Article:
Upgrade to Chrome Upgrade to Firefox Upgrade to Internet Explorer Upgrade to Safari
Legal News | 6.03.24

Holiday Pay

Holiday Pay - Corporate & Commercial - Wansbroughs LLP

Following on from our article on Holiday Entitlement, we are now looking at how holiday pay is calculated for those who have normal working hours, irregular working hours, start part-way through the holiday entitlement year and casual members of staff.

What is holiday pay and who is entitled to it?

The Working Time Regulations 1998 (WTR), outlines that workers are entitled to a week’s pay for each week of leave, which is to be calculated in accordance with the rules contained in the Employment Rights Act 1996 (ERA). There is no cap on the amount of a week’s pay for these purposes.

The way the payment is calculated under the ERA depends on several factors, including whether the worker has “normal working hours” or “no normal working hours”.

Workers with normal working hours

A week’s pay is calculated on the basis of the pay the worker receives for working their normal working hours. This will usually include their basic salary and any guaranteed or compulsory overtime. It will not include general overtime payments, commission, bonuses, and expenses claims.

Workers with normal working hours but their pay varies

Where a worker has normal working hours but their pay varies either by reference to the time of day or their output, a week’s pay is calculated based on the worker’s average remuneration over the 52 weeks before the calculation date, or the number of complete weeks the worker has been employed (if under 52 weeks). The calculation date will be the date before the requested holiday is taken.

Workers with no normal working hours

Currently, if a worker does not have “normal working hours”, a week’s pay is calculated as an average of all remuneration earned in the previous 52 weeks, or the number of complete weeks the worker has been employed (if under 52 weeks). This includes overtime payments, commission, bonuses and other allowances or payments. Expenses claims are not included.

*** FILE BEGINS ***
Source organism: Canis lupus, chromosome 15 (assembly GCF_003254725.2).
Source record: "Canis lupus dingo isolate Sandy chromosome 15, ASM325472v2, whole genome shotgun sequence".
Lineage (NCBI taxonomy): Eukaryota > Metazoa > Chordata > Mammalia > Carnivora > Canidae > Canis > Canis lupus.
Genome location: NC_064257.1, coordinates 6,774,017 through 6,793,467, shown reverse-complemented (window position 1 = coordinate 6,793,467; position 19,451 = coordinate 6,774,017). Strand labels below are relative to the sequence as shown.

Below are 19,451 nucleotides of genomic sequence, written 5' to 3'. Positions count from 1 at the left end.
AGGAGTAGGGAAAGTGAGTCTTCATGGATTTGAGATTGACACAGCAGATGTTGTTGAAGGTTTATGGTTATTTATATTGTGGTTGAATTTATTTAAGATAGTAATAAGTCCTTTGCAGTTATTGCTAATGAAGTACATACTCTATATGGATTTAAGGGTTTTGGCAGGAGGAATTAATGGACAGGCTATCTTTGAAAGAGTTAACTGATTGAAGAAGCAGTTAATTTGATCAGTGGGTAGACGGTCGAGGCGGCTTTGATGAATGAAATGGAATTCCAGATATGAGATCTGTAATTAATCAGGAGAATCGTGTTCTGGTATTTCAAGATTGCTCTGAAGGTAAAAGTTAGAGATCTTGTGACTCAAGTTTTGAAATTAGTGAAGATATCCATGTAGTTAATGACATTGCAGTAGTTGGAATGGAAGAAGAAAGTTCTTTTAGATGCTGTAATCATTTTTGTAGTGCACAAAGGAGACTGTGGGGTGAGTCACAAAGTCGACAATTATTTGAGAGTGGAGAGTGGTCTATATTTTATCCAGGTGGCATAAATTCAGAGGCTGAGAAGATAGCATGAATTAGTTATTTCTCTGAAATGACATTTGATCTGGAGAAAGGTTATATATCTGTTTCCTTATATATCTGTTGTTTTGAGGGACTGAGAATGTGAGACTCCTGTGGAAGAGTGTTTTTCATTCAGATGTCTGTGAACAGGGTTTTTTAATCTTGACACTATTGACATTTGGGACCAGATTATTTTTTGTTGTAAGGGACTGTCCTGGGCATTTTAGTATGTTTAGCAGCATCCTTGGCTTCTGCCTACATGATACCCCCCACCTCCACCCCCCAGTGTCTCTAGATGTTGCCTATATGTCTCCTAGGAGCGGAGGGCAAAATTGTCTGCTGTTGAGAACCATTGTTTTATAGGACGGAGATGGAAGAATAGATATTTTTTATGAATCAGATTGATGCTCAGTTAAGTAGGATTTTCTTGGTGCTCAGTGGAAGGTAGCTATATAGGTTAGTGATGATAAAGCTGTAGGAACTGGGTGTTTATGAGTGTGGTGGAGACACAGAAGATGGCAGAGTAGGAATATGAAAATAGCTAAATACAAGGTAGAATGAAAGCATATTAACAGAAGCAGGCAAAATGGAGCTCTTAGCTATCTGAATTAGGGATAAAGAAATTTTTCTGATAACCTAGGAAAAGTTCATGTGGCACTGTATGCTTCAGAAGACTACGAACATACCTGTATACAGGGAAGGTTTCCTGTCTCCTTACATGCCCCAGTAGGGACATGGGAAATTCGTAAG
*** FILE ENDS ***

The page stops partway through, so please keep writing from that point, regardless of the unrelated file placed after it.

Weeks in which no remuneration has been received are ignored, as are weeks where an employee receives sick pay, maternity, paternity, adoption, parental, shares parental or parental bereavement leave for any part of a week. Earlier weeks will be considered up to 104 weeks before the relevant date.

An example calculation is:

WeekGross pay per weekPaid/ Unpaid
1 – 10£400Paid
31- 33£300Paid
36- 50£450Paid


The employer should discount weeks 11, 34, and 35 in the table, as there was no pay in these weeks. As three weeks were discounted, the employer has to go back a further three weeks to reach the 52 weeks of payment data in order to calculate the holiday pay.

The calculation is: (10 x £400) + (1 x £200) + (18 x £350) + (4 x £300) + (15 x £450) + (4 x £250) = £19,450.

This is then divided by 52 to calculate the weekly average.

£19,450 ÷ 52= £374.04

Subsequently a week’s holiday taken the week following the previous 52 weeks would therefore be paid at a rate of £374.04.

1st January 2024 change for workers with normal working hours 

On 1 January 2024, the WTR introduced regulation 16A. This allows for employers to pay rolled up holiday pay at a rate of 12.07% of hours worked to “irregular hours” and “part-year” workers in respect of a leave year starting on or after 1 April 2024.

It is left to the employer if they apply the 52-104 week average or pay rolled-up holiday moving forwards.

The next article in the series will consider the pros and cons of an employer using the 52-week average, or the new rolled-up holiday method for irregular workers.

This article is a summary of the relevant legislation and should not be relied upon as legal advice for specific circumstances. If you would like more specific employment advice, or if you have any other queries, then please contact:  01380 733300 | commercial@wansbroughs.com



Posted By Our Corporate & Commercial Team